Archant launches website in Google-backed project to find sustainable local news model

Archant has launched its first experimental local news website as part of a multi-million pound partnership with Google to find a sustainable model for regional journalism.

The publisher, which owns more than 50 local UK news titles, including the Eastern Daily Press, said the site would test “different editorial approaches and business models” to make local news pay.

Local print newspaper sales are shrinking as people increasingly get their news online, with print advertising also impacted. However digital ads are failing to make up the losses.

Peterborough Matters (pictured) is the first of three news websites to launch as part of Project Neon, funded by Google’s Local Experiments Project, and went live today.

Its three-strong editorial team is made up of reporters John Baker, Shariqua Ahmed and Carly Beech.

All three have lived in Peterborough for years and have a “deep connection to the city”, something Archant said was important when putting the team together before Christmas last year.

The reporters have held meetings with residents at venues across the city in recent weeks ahead of the site’s launch today.

“We want to be visible, we want to get to the heart of our communities and we want our readers to know that they can find us in and around Peterborough – and we want to talk,” Archant said.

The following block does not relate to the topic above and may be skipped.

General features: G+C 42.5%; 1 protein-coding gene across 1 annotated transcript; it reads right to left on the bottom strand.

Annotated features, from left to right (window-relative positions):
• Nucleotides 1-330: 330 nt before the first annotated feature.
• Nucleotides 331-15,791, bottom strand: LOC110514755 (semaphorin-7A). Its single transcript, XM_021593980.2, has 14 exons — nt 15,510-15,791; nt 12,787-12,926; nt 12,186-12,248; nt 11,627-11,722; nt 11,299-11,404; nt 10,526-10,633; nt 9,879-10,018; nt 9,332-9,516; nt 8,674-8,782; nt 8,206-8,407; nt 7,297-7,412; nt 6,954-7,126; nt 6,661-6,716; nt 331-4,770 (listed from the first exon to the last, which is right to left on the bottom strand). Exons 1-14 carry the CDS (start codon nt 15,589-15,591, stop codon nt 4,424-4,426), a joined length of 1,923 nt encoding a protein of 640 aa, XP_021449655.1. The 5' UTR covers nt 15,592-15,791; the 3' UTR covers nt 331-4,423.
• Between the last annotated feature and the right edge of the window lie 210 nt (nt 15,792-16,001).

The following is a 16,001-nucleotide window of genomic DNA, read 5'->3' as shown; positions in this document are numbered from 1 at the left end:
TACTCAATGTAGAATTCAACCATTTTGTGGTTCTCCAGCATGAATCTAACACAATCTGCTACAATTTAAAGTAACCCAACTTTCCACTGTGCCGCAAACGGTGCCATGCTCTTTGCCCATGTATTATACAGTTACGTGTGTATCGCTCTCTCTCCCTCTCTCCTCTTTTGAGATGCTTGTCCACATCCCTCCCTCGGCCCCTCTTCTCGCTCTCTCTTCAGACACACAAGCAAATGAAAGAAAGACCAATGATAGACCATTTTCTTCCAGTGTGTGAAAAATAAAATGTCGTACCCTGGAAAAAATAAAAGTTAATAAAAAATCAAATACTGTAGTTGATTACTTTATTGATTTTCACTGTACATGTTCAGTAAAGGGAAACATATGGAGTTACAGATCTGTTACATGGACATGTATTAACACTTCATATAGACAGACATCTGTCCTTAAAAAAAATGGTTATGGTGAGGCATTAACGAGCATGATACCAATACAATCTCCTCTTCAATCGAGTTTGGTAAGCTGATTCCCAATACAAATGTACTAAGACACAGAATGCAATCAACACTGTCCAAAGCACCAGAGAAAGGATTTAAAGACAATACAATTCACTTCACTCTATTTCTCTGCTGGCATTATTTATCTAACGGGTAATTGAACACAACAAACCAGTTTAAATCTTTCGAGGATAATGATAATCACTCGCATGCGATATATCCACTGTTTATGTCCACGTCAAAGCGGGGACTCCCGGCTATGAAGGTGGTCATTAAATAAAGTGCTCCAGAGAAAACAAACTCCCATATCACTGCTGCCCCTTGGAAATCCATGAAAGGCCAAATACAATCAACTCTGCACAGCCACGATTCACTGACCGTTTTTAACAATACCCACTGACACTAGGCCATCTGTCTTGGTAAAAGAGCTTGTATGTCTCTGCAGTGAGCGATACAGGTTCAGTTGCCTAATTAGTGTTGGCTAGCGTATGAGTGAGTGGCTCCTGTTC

Readers can also sign up for regular email newsletters

Although the publisher admitted that with a small reporting team the site would not be able to cover “everything and anything”, it would be “covering the topics that matter most” to locals.

“Our purpose is simple, we want to tell the stories that have been overlooked, report on issues that matter to all corners of the city’s diverse communities and take a fresh look at the way in which we cover local news,” Archant said.

It said the website is an “experiment” that would “meld the best of our editorial minds with Google’s expertise in building engaging digital experiences and understanding user journeys”.

It has committed to sharing what it learns with the news industry.

Jim Albrecht, product management director at Google, added: “Quality local journalism strengthens communities, supports an informed citizenry, and provides clarity and context for local officials. So it is critically important that we find sustainable approaches to the local news business.”

He added: “By bringing Google’s funding and product support together with Archant’s editorial expertise, we hope to test and validate new business and product approaches that we can then scale across the industry to more broadly support the future of local news.”

Emily Hewett, Archant’s head of audience, said there had been a “positive response from people who live and work in the city” to the new site.

A second local news website is expected to launch in the coming weeks.

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10 thoughts on “Archant launches website in Google-backed project to find sustainable local news model”

  1. The U.K. regional press, certainly as far as the main publishing groups go, is in a woeful state with little sign of any reversal of fortune and most certainly needs new innovations and new business models to kick start any form of revival, but having spent time on Archants ‘Peterborough matters’ website it’s quite apparent this isn’t it. From what I can see it’s just yet another dull grey site lacking anything new and unlikely to draw the public in out of anything other than initial curiosity, it certainly isn’t the all singing all dancing ground breaking blueprint others can adopt as per the initial investment brief.